The Peace Pledge Union embarked upon negotiations of its own, with the object of obtaining a joint statement from British and Argentinian pacifists condemning the war. Regrettably, this proved impossible, as the most accessible Argentinian pacifist, Adolfo Perez Esquivel, Nobel Peace laureate of 1980, whilst prepared to condemn the military action of both parties, refused to sign a statement that in any way set aside the Argentinian claim in favour of self-determination for the islanders. The PPU, therefore, joined with the Fellowship of Reconciliation in a statement opposing military action by both sides and questioning whether historical arguments about legal sovereignty were more important than the wishes of the inhabitants. “We are more concerned with the wishes of the people to organise their own lives than with which flag happens to fly over a particular area of land.” This statement, issued, on 7 April, was given a global aspect by being countersigned by the War Resisters International (WRI) and the International Fellowship of Reconciliation (IFOR).

The wider British peace movement was alerted, an Ad Hoc Committee for Peace in the Falklands being formed; CND, after some hesitation, felt constrained to join, on the premise that some of the vessels in the Task Force were reputedly nuclear-armed. CAAT made an invaluable contribution by documenting just how much the UK had armed the Argentinian junta despite a break in diplomatic relations. The Ad Hoc Committee organised a series of marches in London, and local committees held meetings, vigils and other events around the country, particularly on a day of action called by the PPU for 1 May. The PPU became the main supplier of leaflets for all these activities, on occasions volunteer bicycle couriers conveying them literally hot off the PPU’s printing press in its Bloomsbury offices to the action in Parliament Square. The leaflet itself was constantly updated, as the initial warnings of the inevitable consequences of military action gave way to pointing up the actual loss of life when whole ships were blown up on either side, not to mention the killing by the Royal Navy of three women Islanders, whom it was supposed to protect – the Argentinians killed no islanders.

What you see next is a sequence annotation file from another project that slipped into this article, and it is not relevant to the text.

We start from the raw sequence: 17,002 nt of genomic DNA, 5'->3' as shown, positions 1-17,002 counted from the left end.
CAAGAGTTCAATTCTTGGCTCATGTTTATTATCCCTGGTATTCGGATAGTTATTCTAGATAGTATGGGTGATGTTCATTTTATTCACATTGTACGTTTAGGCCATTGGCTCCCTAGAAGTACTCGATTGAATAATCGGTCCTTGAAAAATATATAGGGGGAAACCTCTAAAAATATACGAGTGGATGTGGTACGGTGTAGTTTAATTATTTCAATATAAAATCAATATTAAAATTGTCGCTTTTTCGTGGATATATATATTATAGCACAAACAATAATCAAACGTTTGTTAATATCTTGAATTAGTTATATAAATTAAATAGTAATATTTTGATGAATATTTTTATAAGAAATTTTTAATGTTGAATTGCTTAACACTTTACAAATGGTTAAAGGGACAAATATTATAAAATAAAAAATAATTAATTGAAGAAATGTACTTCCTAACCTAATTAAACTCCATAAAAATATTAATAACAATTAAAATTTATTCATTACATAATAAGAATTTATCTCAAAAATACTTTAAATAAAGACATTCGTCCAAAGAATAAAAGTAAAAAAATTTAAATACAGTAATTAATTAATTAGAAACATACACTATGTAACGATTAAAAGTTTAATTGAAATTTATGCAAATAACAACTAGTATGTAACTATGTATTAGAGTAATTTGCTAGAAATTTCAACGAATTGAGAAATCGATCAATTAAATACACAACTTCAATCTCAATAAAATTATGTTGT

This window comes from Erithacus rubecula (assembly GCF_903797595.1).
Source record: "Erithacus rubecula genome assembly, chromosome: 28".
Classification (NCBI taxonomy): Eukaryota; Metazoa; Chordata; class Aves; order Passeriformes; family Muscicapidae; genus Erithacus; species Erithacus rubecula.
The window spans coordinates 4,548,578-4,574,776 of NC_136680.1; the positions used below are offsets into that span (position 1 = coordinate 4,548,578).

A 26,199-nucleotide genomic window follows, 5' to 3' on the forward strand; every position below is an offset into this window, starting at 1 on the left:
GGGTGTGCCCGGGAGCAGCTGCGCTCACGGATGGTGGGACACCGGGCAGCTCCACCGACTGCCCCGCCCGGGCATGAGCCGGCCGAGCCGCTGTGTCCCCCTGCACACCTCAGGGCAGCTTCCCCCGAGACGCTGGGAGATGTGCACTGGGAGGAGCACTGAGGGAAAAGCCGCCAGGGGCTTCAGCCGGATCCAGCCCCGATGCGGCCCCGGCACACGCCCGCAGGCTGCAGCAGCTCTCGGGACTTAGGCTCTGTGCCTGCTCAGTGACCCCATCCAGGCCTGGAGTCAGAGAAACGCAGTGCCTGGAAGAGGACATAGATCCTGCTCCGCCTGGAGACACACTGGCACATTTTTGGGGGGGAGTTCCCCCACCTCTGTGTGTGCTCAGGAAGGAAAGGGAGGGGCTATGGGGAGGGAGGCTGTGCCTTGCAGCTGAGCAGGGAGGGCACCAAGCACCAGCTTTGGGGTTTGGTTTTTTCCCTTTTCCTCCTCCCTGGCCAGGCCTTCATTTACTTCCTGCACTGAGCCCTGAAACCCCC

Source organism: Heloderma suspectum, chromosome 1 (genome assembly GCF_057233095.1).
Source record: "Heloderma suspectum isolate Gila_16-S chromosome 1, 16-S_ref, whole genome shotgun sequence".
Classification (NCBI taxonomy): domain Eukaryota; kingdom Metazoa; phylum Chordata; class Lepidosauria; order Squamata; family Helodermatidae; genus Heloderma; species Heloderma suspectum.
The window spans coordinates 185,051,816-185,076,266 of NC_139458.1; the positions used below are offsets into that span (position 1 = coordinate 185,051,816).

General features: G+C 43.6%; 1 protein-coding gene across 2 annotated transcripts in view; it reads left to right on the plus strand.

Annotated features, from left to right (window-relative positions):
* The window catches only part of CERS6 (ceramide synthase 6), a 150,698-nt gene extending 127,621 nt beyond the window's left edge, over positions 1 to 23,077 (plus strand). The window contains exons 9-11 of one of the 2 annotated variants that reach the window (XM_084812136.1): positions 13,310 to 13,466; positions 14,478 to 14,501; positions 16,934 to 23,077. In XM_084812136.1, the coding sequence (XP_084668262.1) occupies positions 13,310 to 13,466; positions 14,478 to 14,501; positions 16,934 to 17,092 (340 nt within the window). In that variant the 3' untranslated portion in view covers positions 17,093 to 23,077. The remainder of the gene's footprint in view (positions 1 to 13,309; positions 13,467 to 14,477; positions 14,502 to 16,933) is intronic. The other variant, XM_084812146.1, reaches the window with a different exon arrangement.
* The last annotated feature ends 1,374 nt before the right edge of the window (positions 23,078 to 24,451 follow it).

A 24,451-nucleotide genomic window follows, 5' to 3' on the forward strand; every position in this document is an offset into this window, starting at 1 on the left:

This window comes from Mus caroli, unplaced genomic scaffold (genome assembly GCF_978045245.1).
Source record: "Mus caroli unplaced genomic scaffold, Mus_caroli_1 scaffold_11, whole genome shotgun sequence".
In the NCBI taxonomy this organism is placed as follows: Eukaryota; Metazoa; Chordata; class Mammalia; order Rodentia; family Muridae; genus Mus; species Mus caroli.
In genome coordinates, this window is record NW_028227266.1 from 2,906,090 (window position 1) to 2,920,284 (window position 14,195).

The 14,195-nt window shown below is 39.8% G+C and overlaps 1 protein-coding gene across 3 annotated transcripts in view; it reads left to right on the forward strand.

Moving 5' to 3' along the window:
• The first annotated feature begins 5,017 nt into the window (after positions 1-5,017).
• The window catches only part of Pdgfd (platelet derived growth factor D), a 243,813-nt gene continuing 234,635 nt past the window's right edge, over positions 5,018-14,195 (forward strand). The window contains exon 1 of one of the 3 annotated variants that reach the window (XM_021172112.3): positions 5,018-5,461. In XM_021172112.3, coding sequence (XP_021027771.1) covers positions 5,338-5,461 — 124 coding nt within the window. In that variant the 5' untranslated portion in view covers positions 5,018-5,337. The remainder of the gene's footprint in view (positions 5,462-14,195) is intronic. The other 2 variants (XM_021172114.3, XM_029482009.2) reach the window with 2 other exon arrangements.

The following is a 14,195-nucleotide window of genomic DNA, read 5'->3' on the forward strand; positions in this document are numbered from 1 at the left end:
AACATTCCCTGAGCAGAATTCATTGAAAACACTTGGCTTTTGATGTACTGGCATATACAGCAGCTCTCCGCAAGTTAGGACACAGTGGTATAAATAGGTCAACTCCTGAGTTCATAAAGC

Nonviolent activists were arrested and fined for spilling mock blood on the steps of the Ministry of Defence- clearly a greater crime than the Ministry’s spilling of real blood – and for the simultaneous tearing-up of mock British and Argentinian flags in Trafalgar Square: flags necessarily take precedence over people. Even a mock coffin was arrested, although the charges of disturbing the peace (of the dead?) were eventually dismissed.